Skip to content


Saving Homes During the Pandemic

Sarah Kelsey is a staff attorney in our Home Defense Program, which is a specialized unit of Legal Aid that focuses on home ownership issues. The attorneys in Home Defense represent homeowners with mortgage and home scam issues. Sarah particularly focuses her work on scam litigation and home theft cases, but since COVID hit, has also focused a lot on community education and outreach. Below, we interview her about her work during the pandemic. 

To access self-help and community education on housing issues, visit: 

Have you seen an increase in home scam issues since COVID-19?

I haven’t gotten any new cases yet since COVID hit, but we have seen some cases where the scam took place before COVID, but because people are paying more attention to Legal Aid right now, people have learned about us and contacted us. We do have some cases where people have been ill and they’ve been tricked into signing a deed by someone they know.

I’ve seen a lot of advertisements with messaging like, “Facing foreclosure? I can help” or “I can buy your house fast if you’re in foreclosure”. Sometimes these are legitimate businesses, but often they are scams. I live in south Fulton county and when I drive around the area, I see a lot of these signs. My neighborhood is also filled with these signs. I feel like I’m seeing a lot more of them since COVID. I think a lot of people are being courted for this type of stuff. 

What would you suggest people do who are seeing these signs? 

I’d say that it’s likely a scam if someone is offering to buy your house fast, not going through a real estate agent, and especially if they’re targeting people who are in crisis — people whose homes are in foreclosure. I would say: talk to a lawyer or a HUD certified housing counselor first, and a real estate agent, because typically these businesses “buy houses at a discount”. And “discount” sounds nice, but it’s you that’s putting the house on sale. You’re not getting a fair price; you’re not getting fair market value. 

HUD certified housing counselors typically will help, and often for free, so you may be able to get free assistance with mortgage issues, or you can call our office. To get assistance with a HUD certified counselor, go to 

Here are some more signals of scams to watch out for: 

  • showing up at the house and refusing to leave until someone signs a contract (or signs something)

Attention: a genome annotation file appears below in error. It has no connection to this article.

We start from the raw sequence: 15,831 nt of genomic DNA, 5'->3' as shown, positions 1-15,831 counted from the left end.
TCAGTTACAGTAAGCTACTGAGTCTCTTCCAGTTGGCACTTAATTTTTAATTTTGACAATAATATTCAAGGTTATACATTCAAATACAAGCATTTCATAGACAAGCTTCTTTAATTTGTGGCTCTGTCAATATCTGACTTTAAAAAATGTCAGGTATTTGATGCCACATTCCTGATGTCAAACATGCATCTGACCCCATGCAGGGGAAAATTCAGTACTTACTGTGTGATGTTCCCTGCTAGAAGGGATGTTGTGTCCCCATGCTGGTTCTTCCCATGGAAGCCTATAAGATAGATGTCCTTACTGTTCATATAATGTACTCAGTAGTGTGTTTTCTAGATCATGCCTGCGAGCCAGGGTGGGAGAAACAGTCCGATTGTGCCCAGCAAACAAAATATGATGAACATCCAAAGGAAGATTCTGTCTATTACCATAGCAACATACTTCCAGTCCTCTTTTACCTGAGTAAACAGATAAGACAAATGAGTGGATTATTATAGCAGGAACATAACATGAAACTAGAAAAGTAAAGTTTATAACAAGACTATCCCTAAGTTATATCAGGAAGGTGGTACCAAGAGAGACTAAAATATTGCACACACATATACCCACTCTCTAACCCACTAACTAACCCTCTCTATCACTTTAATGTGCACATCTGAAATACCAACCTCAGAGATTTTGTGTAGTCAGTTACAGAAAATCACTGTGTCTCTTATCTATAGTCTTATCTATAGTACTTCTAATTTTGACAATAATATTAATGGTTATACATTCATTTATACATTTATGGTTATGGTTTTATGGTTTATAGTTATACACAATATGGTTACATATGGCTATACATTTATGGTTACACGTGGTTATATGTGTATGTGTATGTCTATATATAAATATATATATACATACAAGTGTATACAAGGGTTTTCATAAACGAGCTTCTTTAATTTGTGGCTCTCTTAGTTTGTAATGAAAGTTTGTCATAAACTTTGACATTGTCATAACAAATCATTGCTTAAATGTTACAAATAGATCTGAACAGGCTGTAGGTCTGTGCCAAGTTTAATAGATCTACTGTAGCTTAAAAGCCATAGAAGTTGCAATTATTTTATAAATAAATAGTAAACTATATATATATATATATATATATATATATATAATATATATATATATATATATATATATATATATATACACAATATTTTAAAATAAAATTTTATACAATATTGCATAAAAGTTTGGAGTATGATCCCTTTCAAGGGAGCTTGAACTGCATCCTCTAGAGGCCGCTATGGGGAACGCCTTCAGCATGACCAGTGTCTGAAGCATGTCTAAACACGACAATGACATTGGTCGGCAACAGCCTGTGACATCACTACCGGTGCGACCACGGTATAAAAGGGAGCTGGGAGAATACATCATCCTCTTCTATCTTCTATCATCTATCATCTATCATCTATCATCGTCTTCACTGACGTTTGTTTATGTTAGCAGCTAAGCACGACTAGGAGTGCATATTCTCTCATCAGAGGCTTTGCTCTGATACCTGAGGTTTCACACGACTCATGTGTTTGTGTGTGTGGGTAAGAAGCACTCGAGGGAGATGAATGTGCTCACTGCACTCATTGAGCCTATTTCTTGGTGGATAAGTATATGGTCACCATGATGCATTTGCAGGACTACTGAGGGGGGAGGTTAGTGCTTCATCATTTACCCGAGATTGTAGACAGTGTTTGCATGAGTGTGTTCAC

• sneaky contracts or quitclaim deeds (people don’t know what they’re signing because of small print, a different page covering the page they’re actually signing, they’re rushed and told the document is something it’s not, or other unscrupulous things)
  • trying to isolate the victim from trusted friends, organizations who can help, lawyers 
  • telling them not to talk to someone about their housing situation (someone who could tell them they’re being scammed.) 
  • Rushing them through the process, telling them they can’t have extra time to think about it/review the documents/talk to a lawyer

Has Home Defense’s work shifted at all since COVID-19?

Yes, we have been getting a lot of calls from people who are behind on their mortgages. I’ve also seen an uptick in some weird servicing issues, like fees that don’t belong being put on an account, or holds getting put on loans where people can’t talk to their mortgage company. I don’t know if it’s a coincidence or if maybe because mortgage companies are overwhelmed, they’re making mistakes. So I’ve been doing a lot of that kind of stuff, as well as the stuff we would expect to see, like someone calling with a question about a CARES Act forbearance, or what to do if they are not covered by the CARES Act, meaning they do not have a federally-backed mortgage, and they’re falling behind. 

How does having a lawyer help?

People typically don’t know what their options or rights are. So I think it’s good to talk to a lawyer or HUD housing counselor, so that the lawyer or counselor can advocate for people. Unfortunately, I also think that [mortgage companies] are more likely to listen to a lawyer than someone who is advocating for themselves. 

To access self-help and community education on housing issues, visit: 


Back To Top